“They are seasoned veterans, there are a lot of graduate students on that team. They play a very complicated style to deal with, they are very efficient in front of goal. They have done it all season, they have beaten every team in the Ivy League.”
While the result against the Pride may have been disappointing, Driscoll had no qualms about the effort he got from his players in defeat.
“The kids are relentless, they had a great result against Georgetown [1-1 tie on September 5] and then Rutgers. We have been a second half team all season. We never stop, we never quit. They are a resilient group. That is a setback against an incredible team, their only loss was against Penn State. To me they are a top 15 team without question, if not higher.”
Curry has been making an incredible contribution to the Tigers this fall.
“Maddie is a special player, she has got a skill set that is very, very unique,” said Driscoll of Curry who has scored one goal so far this season.
“Not many teams have a playmaking wide back. She is tremendous. She gets up and down the field, she defends, and she attacks. She is vital to the success of the team and we are grateful that we have her here. I think she is going to continue to get better and better. She is a wonderful player.”
Another key to the success of Princeton has been its positive mindset.
“I am proud of these kids, it is a very special group of kids,” said Driscoll.
“The camaraderie is great, the support is great. They have a great attitude. I have been around a lot of teams and this one is unique in that sense.”
In starting the season with a six-game unbeaten streak, the Tigers served notice that they are a formidable team.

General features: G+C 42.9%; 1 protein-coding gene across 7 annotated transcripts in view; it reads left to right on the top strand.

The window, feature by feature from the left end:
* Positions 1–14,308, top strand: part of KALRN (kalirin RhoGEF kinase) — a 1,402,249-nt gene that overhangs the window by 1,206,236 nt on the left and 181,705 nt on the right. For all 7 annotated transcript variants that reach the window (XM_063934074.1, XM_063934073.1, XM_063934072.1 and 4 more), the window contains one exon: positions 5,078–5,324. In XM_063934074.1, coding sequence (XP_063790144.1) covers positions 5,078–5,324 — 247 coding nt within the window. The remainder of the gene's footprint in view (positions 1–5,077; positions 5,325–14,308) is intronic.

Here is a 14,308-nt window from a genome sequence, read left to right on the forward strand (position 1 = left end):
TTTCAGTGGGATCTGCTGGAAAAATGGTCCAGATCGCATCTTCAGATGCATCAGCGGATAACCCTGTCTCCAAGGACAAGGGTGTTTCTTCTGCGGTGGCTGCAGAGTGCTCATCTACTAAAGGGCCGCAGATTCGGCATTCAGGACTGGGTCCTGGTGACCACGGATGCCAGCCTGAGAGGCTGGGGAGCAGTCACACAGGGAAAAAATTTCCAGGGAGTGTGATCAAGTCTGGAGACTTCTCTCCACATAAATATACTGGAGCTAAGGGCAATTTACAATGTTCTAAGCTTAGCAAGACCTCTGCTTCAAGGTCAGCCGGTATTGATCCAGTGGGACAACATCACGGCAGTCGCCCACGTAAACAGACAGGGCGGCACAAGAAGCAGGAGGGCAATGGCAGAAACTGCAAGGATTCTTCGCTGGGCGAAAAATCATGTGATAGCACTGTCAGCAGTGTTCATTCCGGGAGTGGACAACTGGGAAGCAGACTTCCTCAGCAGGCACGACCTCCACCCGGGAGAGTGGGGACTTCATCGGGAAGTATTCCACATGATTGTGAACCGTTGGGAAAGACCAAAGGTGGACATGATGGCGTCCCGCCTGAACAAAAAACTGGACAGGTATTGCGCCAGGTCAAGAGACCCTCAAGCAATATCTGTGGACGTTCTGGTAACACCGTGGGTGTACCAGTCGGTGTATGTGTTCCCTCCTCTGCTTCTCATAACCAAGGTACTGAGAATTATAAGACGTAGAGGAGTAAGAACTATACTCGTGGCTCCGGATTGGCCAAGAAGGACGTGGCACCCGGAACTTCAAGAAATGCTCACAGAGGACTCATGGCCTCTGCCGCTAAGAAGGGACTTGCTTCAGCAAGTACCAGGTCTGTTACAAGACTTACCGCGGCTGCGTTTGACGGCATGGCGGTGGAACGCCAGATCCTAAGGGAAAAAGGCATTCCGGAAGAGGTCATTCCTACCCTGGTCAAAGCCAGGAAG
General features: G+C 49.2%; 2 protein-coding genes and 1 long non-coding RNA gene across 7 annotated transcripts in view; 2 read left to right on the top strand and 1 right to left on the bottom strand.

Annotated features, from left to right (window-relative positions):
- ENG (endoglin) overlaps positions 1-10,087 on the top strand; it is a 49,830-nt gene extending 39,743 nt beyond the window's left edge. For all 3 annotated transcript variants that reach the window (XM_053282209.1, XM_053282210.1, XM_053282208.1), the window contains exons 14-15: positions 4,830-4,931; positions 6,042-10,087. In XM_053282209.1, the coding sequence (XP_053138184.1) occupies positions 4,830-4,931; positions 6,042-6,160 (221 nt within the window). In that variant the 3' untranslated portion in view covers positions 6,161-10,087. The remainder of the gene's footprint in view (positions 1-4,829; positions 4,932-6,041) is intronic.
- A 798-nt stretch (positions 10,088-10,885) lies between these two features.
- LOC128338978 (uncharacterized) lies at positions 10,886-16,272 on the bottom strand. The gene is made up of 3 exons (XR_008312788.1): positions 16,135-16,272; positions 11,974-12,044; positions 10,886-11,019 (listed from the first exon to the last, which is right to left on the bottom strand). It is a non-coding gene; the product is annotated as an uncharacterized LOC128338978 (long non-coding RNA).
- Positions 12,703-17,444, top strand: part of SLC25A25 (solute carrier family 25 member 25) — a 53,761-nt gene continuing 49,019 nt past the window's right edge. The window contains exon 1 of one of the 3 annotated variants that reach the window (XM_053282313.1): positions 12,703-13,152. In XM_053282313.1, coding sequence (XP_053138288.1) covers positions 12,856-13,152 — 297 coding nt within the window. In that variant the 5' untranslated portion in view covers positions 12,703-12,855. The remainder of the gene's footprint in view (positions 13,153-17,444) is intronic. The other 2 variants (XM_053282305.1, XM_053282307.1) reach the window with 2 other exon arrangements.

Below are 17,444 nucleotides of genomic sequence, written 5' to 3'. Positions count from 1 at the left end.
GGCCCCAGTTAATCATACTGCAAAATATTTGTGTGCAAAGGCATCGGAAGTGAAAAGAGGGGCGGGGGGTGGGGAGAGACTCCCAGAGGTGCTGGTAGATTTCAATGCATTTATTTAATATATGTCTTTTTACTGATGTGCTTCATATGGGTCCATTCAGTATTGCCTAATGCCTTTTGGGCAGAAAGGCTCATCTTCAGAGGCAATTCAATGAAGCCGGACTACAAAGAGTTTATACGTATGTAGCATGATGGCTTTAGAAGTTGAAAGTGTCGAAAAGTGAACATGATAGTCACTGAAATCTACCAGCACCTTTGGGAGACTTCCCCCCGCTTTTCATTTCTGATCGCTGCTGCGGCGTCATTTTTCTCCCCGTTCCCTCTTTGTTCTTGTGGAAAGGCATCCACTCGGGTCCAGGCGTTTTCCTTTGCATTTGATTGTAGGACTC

“We have a tough schedule and we haven’t played in two years and all of a sudden here we are competing against really good teams and winning a number of games,” said Driscoll.
“If you said to me before the season that you would be 5-1-1 with that schedule, I would say I take it. I felt we were very good against Georgetown and probably could have had a win. We had a miraculous game against Rutgers and tonight they were just very good. They did a very good job against us. I think overall, the 5-1-1 start after two years off and no competition, you really couldn’t ask for much more than that overall.”
With Princeton starting Ivy League play by hosting Yale (1-7) on September 25, the Tigers are primed for a big conference run.
“The league is very strong and there are a lot of good teams,” said Driscoll, whose team improved to 6-1-1 with a 4-0 win at Delaware last Sunday in its final tune-up before getting into league play.
“It is always going to be a dogfight. We have got some really good teams in our league but I like our group. We have got some kids coming back from injury shortly here which will be helpful. There is a lot of depth, they work extraordinarily hard. I think ultimately the character of this team is what is going to shine through.”
Curry, for her part, believes that Princeton has what it takes to shine in Ivy competition.
“We are all super excited to go into league play, obviously the goal is to win the league,” said Curry.
“We are confident that we can; we have all of the ability and opportunity to win the league. We have to take each game and each obstacle and hopefully overcome them and then win the Ivy championship and get into the NCAA tournament.”